SAMPLE LANGUAGE - Intellectual Property and Research Tools
The following sample texts are provided to assist you with the preparation of grant applications. However each investigator/fellow should modify and add to the text in a manner which will accurately reflect his or her project. If a portion of the text does not apply to the grant (i.e. animals are not involved on the project), the language which is not applicable should obviously not be included in the application.
- Sample RCR Language for NIH Applications
- Graduate Student RCR Training The Division of the Biological Sciences requires all first-year students to attend a formal, graded course on Scientific Integrity and the responsible conduct of research. The purpose of the course is to stimulate thinking and facilitate discussion about the purpose and necessity of ethical conduct with respect to scientific and academic practices; to create personal awareness of the ethical dilemmas and choices that may be encountered in the course of an academic career in the sciences; and to provide practical information regarding policies and procedures related to conduct in the Division of Biological Sciences at the University of Chicago. The format of the 10-week long course (the University of Chicago follows the quarter system) includes weekly formal sessions attended by the full registration and small group sessions where students and an assigned faculty discuss specific ethical issues. The small groups present lessons to the larger group on an assigned ethical issue. Faculty from the BSD graduate training programs participate as presenters in the weekly formal sessions and as mentors to the small groups. Finally, all students complete a reflection paper on a topic of the student's choice.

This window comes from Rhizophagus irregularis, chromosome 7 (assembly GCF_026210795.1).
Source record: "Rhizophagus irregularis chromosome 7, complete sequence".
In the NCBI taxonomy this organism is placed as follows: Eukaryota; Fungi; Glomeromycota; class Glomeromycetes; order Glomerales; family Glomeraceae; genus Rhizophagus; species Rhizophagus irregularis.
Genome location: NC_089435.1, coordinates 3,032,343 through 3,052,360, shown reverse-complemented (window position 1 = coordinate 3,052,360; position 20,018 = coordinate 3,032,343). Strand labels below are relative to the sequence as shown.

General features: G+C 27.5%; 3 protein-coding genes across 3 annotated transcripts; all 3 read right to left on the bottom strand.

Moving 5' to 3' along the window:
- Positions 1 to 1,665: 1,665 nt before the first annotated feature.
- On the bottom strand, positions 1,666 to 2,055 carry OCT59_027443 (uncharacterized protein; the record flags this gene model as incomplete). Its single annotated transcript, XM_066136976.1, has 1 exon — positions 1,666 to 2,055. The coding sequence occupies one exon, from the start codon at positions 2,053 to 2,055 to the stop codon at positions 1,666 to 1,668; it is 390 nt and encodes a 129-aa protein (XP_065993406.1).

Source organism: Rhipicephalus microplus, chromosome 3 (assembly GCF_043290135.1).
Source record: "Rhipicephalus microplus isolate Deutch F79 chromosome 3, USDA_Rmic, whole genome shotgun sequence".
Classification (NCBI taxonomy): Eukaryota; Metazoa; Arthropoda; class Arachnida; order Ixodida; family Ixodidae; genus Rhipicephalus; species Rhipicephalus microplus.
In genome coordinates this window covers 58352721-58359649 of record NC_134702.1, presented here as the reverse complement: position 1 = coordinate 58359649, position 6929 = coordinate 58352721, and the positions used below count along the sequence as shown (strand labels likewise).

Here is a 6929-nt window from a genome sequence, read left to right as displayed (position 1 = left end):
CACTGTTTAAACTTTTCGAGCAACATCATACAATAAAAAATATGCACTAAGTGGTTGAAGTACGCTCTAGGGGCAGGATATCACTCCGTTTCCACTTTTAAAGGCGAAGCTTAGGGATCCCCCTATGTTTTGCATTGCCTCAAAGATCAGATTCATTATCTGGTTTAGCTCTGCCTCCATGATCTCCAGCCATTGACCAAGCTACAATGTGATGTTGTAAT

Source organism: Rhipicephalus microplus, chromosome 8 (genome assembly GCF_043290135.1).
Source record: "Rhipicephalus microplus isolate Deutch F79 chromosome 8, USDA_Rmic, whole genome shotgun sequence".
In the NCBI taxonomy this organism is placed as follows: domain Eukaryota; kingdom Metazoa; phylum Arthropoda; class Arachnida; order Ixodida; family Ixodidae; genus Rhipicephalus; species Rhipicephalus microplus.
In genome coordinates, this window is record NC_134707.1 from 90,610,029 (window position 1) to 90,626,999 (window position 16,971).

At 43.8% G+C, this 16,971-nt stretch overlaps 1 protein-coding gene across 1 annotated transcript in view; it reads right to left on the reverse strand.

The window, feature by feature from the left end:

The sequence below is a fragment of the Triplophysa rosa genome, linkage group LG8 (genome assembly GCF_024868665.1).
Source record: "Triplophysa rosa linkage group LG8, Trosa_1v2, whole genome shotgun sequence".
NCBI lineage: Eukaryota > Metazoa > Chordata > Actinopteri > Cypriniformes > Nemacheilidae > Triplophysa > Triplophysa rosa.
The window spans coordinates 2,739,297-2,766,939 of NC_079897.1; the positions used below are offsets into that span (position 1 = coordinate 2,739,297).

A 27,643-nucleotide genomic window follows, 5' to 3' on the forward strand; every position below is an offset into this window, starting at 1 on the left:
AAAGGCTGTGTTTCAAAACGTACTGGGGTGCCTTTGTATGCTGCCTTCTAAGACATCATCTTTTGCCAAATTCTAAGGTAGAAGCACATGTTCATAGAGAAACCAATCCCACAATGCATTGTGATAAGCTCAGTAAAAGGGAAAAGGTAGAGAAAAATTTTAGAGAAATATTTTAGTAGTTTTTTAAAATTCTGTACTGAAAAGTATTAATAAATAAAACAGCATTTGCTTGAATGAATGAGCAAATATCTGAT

- In accordance with new NIH policy, BSD students will repeat this course, probably in year 4 of their program. At this stage the students are actively engaged in their thesis research and likely will have faced ethical dilemmas in the lab - training in the ethical conduct of research is an ongoing process. Because their experience will be broader than a first-year graduate student, the objectives for their training will be different. These objectives will be announced in advance of the start of Spring Quarter 2011.
- Intellectual Property/Data Sharing Plans
- Background Regarding Intellectual Property/Data Sharing Plans
- Increasingly, NIH RFAs and RFPs either require or encourage a statement pertaining to the sharing of research resources or to intellectual property. The following sample language may be useful to Principal Investigators to consider as they prepare proposals to the NIH.